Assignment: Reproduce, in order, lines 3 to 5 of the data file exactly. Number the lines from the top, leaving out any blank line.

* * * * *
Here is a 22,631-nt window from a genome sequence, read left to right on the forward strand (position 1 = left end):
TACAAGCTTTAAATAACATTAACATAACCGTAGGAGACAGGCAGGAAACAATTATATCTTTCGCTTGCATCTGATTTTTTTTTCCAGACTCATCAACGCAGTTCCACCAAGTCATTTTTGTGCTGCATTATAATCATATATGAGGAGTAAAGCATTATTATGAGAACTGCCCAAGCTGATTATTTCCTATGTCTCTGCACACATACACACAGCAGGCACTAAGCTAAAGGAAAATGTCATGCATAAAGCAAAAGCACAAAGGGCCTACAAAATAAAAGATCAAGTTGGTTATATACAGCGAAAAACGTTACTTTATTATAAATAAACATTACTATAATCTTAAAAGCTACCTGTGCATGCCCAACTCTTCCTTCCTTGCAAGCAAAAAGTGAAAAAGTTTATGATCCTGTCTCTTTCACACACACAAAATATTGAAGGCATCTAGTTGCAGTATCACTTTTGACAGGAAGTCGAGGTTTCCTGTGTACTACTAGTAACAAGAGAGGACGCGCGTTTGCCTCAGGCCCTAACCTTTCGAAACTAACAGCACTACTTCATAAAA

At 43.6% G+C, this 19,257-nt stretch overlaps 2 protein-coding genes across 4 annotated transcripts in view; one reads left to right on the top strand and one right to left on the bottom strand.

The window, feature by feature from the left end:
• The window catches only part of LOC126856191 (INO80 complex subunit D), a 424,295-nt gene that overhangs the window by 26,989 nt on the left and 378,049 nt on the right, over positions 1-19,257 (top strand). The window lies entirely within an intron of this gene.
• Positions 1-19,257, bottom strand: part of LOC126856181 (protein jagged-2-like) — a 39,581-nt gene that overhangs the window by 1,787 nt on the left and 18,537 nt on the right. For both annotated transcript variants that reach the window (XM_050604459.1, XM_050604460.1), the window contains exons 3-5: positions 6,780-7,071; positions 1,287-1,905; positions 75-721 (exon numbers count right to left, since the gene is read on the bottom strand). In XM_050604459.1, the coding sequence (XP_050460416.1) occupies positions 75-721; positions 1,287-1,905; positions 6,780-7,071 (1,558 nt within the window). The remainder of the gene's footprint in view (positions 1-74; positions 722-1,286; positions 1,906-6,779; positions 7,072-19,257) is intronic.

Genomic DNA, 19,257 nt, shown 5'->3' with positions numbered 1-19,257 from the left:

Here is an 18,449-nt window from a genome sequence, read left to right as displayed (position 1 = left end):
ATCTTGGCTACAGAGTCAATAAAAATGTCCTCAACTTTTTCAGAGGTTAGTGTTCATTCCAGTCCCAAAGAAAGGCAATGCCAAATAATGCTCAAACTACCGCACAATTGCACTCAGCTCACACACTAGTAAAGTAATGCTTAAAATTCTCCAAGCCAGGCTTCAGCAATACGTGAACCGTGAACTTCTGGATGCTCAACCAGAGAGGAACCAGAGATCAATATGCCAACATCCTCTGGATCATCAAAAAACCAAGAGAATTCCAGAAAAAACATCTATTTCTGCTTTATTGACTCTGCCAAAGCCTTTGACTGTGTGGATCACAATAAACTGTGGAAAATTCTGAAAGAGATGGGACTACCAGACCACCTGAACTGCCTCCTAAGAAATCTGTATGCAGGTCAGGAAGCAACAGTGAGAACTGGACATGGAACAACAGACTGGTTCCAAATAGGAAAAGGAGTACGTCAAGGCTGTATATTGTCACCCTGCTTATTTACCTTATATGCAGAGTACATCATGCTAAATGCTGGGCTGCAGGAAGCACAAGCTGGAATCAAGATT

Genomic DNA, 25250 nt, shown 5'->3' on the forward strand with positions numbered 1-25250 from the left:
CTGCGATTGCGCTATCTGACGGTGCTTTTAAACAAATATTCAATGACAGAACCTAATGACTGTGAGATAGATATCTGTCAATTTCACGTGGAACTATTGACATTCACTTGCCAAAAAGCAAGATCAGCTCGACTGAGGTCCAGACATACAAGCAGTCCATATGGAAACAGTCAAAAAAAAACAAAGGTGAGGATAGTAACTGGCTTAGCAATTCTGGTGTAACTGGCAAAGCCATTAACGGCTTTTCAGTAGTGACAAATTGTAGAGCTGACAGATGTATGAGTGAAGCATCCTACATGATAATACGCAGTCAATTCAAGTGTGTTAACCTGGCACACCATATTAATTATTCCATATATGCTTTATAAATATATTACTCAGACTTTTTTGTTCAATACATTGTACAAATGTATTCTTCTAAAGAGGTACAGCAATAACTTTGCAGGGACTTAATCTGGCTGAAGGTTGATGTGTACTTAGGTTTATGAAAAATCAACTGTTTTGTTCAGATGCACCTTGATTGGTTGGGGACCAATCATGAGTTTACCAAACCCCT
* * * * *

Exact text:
At 43.6% G+C, this 19,257-nt stretch overlaps 2 protein-coding genes across 4 annotated transcripts in view; one reads left to right on the top strand and one right to left on the bottom strand.

The window, feature by feature from the left end:
• The window catches only part of LOC126856191 (INO80 complex subunit D), a 424,295-nt gene that overhangs the window by 26,989 nt on the left and 378,049 nt on the right, over positions 1-19,257 (top strand). The window lies entirely within an intron of this gene.